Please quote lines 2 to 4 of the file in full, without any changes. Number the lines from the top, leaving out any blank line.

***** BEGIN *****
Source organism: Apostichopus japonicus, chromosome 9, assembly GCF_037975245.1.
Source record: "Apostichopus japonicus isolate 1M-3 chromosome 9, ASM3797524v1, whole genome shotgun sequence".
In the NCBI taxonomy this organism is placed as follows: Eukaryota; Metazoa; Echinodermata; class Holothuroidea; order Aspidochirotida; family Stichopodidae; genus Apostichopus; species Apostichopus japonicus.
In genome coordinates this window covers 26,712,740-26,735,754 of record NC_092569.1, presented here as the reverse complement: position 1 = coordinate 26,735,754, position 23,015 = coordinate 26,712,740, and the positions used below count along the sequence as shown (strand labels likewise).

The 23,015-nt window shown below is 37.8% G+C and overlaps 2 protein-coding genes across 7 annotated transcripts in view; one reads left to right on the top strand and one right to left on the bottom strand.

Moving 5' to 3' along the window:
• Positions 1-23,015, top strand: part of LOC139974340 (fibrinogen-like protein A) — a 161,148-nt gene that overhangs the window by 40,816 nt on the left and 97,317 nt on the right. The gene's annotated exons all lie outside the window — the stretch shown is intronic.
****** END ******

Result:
Source record: "Apostichopus japonicus isolate 1M-3 chromosome 9, ASM3797524v1, whole genome shotgun sequence".
In the NCBI taxonomy this organism is placed as follows: Eukaryota; Metazoa; Echinodermata; class Holothuroidea; order Aspidochirotida; family Stichopodidae; genus Apostichopus; species Apostichopus japonicus.
In genome coordinates this window covers 26,712,740-26,735,754 of record NC_092569.1, presented here as the reverse complement: position 1 = coordinate 26,735,754, position 23,015 = coordinate 26,712,740, and the positions used below count along the sequence as shown (strand labels likewise).